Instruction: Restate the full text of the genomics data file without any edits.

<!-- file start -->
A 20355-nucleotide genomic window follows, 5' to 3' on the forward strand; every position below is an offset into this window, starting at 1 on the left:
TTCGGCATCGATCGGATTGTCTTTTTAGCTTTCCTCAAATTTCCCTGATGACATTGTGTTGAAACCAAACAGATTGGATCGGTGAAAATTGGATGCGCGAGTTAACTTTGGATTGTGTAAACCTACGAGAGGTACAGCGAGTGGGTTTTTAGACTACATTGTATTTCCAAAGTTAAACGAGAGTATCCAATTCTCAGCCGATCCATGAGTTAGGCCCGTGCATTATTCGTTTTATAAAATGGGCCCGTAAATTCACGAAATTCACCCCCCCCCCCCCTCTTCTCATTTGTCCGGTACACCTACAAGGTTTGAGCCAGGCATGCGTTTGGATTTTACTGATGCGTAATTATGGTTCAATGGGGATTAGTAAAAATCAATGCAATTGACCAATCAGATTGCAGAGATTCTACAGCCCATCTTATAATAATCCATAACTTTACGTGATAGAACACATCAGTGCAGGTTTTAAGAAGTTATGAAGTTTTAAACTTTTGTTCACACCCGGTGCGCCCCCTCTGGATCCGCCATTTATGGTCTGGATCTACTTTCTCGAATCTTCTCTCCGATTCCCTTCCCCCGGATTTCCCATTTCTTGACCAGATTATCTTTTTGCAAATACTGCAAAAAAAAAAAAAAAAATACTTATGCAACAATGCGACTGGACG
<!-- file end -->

A 20355-nucleotide genomic window follows, 5' to 3' on the forward strand; every position below is an offset into this window, starting at 1 on the left:
TTCGGCATCGATCGGATTGTCTTTTTAGCTTTCCTCAAATTTCCCTGATGACATTGTGTTGAAACCAAACAGATTGGATCGGTGAAAATTGGATGCGCGAGTTAACTTTGGATTGTGTAAACCTACGAGAGGTACAGCGAGTGGGTTTTTAGACTACATTGTATTTCCAAAGTTAAACGAGAGTATCCAATTCTCAGCCGATCCATGAGTTAGGCCCGTGCATTATTCGTTTTATAAAATGGGCCCGTAAATTCACGAAATTCACCCCCCCCCCCCCTCTTCTCATTTGTCCGGTACACCTACAAGGTTTGAGCCAGGCATGCGTTTGGATTTTACTGATGCGTAATTATGGTTCAATGGGGATTAGTAAAAATCAATGCAATTGACCAATCAGATTGCAGAGATTCTACAGCCCATCTTATAATAATCCATAACTTTACGTGATAGAACACATCAGTGCAGGTTTTAAGAAGTTATGAAGTTTTAAACTTTTGTTCACACCCGGTGCGCCCCCTCTGGATCCGCCATTTATGGTCTGGATCTACTTTCTCGAATCTTCTCTCCGATTCCCTTCCCCCGGATTTCCCATTTCTTGACCAGATTATCTTTTTGCAAATACTGCAAAAAAAAAAAAAAAAATACTTATGCAACAATGCGACTGGACG